Pekahiah

(Jah has observed)

2 Kings 15:23-26

“The righteousness of the upright shall deliver them: but transgressors shall be taken in their own naughtiness.”—Proverbs 11:5

“In the fiftieth year of Azariah king of Judah, Pekahiah the son of Menahem began to reign over Israel in Samaria, and reigned two years. And he did that which was evil in the sight of the Lord: he departed not from the sins of Jeroboam the son of Nebat, who made Israel to sin. But Pekah the son of Remaliah, a captain of his, conspired against him, and smote him in Samaria, in the palace of the king’s house, with Argob and Arieh, and with him fifty men of the Gileadites: and he killed him, and reigned in his room.” Azariah (Uzziah), during his long reign of more than half a century, saw the death of five of Israel’s kings, three of whom were assassinated, besides an interregnum of anarchy lasting at least eleven years. This marked contrast is what the prophet referred to, probably, when he wrote, “Ephraim encompasseth Me about with lies, and the house of Israel with deceit, but Judah yet walketh with God [El], and with the holy things of truth” (Hos. 11:13, N. Tr.). This does not mean that all Judah’s ways pleased the Lord, but that, unlike apostate Israel, they still, as a State, maintained the truth of Jehovah, as revealed in the law and symbolized in the temple’s worship and service.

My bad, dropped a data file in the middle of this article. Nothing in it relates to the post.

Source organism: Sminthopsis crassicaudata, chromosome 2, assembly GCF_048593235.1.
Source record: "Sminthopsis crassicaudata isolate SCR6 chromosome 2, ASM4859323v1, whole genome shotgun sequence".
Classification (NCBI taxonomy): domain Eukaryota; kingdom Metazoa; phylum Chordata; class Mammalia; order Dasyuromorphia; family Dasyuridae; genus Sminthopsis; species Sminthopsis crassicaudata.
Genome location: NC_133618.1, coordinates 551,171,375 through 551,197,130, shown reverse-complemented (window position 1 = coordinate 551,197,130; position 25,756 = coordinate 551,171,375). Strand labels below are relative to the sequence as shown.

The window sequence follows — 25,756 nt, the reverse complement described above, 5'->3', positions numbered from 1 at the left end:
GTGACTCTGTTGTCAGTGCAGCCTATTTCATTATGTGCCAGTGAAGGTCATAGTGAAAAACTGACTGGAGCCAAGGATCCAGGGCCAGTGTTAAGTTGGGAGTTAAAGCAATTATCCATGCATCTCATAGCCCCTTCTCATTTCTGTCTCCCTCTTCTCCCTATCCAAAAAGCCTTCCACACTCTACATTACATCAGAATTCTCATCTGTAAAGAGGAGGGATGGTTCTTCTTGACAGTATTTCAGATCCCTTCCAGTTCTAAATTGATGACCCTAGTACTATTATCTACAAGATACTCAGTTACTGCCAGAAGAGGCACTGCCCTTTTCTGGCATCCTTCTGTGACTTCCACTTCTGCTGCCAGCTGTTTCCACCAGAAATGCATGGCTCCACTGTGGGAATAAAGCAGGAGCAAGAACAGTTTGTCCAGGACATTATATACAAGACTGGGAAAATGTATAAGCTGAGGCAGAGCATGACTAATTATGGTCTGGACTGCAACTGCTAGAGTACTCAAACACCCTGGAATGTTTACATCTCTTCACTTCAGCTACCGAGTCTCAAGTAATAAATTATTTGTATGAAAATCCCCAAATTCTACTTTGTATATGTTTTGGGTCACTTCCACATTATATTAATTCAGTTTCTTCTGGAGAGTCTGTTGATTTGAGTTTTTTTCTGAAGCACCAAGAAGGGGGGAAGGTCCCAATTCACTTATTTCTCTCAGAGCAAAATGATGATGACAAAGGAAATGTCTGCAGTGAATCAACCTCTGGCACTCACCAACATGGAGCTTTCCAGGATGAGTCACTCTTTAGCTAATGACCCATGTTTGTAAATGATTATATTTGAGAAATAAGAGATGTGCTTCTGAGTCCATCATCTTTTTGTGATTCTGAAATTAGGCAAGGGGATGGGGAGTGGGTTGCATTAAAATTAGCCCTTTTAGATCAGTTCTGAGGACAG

Pekahiah’s slayer was his captain ( shalish, aide-de-camp, probably; “the general of his house,” Josephus says), Pekah, with two of his followers, and a company of fifty Gileadites. These Gileadites (“fugitives of Ephraim,” Judges 12:425) appear to have been a rough, wild class, a kind of Hebrew highlanders, and ready in Pekahiah’s day for any and all manner of villainy. See Hos. 6:8. They slew the king in his very palace (“with his friends at a feast;” Josephus’ Ant. ix. n, § 1), so bold were they. His name, Jah has observed, implies that God had looked upon the murder of Shallum by his father Menahem, and in the death of Pekahiah his son requited it (2 Chron. 24:22). His name, like his father’s and grandfather’s, does not occur anywhere else in Scripture.

“And the rest of the acts of Pekahiah, and all that he did, behold, they are written in the book of the chronicles of the kings of Israel.” His death ended the seventh dynasty of the Israelitish kings.

25 ”Fugitives of Ephraim,” however, was an unrighteous taunt of the proud Ephraimites to their Manassite brethren. Gilead was a direct descendant of Manasseh, eldest son of Joseph, and head of a large, powerful family, to whom Moses gave the conquered territory east of Jordan called Gilead. See Num. 32:39-41; Deut. 3:13.